Why Gold? Part 1

Art: Gold Before Written History

In the early days gold was just kind of lying around. On a lucky day at the river you might find some. If you tried to hit the gold you would notice it holds its shape. So you could make art out of it. Otherwise, you'd notice it's fairly useless. As soon as you needed something useful, like food, you'd trade the gold to a well-off guy. The well-off guy already has more than he needs, so what he's after is a novel experience. Like unusual art.

Gold is not useful, but it is unusual. That unusualness becomes desirable to people who have all their other needs met. Finding gold is a very good position to be in. Satisfied guys have a lot of stuff. You can trade the gold to the satisfied guy for pretty much anything else you need: skins, wine, grain. And those are all surplus goods to him, so he won't hold onto them too tight.

This starts the process that gives gold its value. If you can get the rich guy to take your trinket once, you might try to play the same trick again. That means returning to where you found the gold to look for more. And I wasn't kidding earlier when I said gold was lying around. If you can't find more in the riverbed, then following the river up the mountain is liable to take you to an exposed placer (rhymes with 'crasser'). A placer deposit is basically dirt that has gold in it. You can get it out just by digging, without any special tools. This is much better than threshing grain. With gold you can get pretty much anything you need from rich people. A side effect of this kind of exchange is that gold flows to rich people. Everybody would notice this happening.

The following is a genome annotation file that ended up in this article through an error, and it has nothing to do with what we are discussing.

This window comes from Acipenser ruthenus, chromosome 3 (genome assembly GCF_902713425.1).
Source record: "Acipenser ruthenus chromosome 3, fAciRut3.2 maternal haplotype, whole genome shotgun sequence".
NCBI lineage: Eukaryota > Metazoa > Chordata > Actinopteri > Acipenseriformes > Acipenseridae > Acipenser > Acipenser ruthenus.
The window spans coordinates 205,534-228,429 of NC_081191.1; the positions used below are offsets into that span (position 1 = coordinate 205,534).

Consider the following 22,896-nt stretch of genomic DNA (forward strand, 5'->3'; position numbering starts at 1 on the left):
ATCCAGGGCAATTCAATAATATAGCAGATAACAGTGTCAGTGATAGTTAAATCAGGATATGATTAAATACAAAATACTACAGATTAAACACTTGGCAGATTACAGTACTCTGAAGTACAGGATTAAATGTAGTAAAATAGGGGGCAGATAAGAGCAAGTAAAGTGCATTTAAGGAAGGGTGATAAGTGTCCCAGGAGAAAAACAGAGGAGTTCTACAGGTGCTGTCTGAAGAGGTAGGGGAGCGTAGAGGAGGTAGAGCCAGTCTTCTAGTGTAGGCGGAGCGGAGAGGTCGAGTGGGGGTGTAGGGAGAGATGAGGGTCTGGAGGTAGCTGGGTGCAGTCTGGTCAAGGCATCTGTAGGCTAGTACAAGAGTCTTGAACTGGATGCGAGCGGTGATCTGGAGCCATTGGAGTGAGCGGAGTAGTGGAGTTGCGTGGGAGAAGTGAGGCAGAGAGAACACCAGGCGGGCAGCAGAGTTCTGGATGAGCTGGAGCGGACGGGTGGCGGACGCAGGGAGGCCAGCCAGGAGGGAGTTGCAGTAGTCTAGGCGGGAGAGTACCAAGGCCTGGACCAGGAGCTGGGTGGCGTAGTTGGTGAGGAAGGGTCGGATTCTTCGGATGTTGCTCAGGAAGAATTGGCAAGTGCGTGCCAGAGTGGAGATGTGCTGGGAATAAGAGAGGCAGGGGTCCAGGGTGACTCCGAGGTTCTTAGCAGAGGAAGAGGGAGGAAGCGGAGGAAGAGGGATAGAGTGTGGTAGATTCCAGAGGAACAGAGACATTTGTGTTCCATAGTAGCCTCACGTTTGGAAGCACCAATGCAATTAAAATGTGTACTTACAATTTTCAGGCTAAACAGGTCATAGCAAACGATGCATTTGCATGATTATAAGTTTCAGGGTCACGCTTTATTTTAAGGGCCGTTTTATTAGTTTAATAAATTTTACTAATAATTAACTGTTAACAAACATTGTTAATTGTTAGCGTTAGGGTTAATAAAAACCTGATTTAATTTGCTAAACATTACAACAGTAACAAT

Rich people played up this association. Having a bird made out of gold in your home is nice. Having everybody you come across see this thing is better. Carrying a decorative bird around is inconvenient, but you could hammer the bird into an armband and wear it. Now everyone can look at your gold. The visual link of jewelry solidifies gold's association with the rich. Gold advertises itself well. It becomes a status marker. Gold means rich. Rich means all the stuff rich people have.

Looking at gold gives people a certain small amount of pleasure. It's pretty. It makes good art. Without these properties rich people wouldn't want it. But thinking that this drove the demand for gold is a mistake. What really drives the demand for gold is the social aspect. The primary driver is that rich people accumulate gold and so are associated with it.

This kind of association turns gold into a big deal. If you're rich, your identity is tied up in it. Now this gold thing is personal. Power is rooted in perception. Not owning gold is bad optics. If a rich guy doesn't have gold, people are going to wonder about him.

Gah, I just wanted a bird! Now I have to worry about this new hobby of collecting gold. Since I'm rich, I'm probably strong too, so I might just take your gold instead of trading with you. Bad for business, but it happened. I might also put you in chains and send you to mine the gold for me. Also bad. Also happened. But on a good day, we could work something out. Unless I'm also in a stabbing mood, in which case stabbing. But on a regular good day...no, really, bring me the gold. We'll work something out.

As the rich guy grows in power, eventually his rich-guy hobby will result in a massive gold hoard.

This same hoarding scenario played out all over the world, because gold is deposited all over the world. Gold is still rare, but it's also everywhere, roughly speaking. It's geologically distributed like this because it leaves the interior of the Earth through volcanoes and other cracks. The Earth's surface has cracks all over it, so gold is all over it.

Coming from the interior of the Earth is going to ensure that gold has qualities not usually seen on the surface. And the distribution is going to ensure that gold is recognized as valuable everywhere. Together these properties will ensure gold becomes the premier money.

So far however, gold doesn't look like money. Exchanging gold is still something like barter. Gold is either fine art, or it's a fine art supply. Like a metal putty. It's still far away from actual money like coins, and not yet to a certain precursor to money called "proto-money." It'll have to take a few more steps.

This was Part 1 in a series. Part 2 is available here.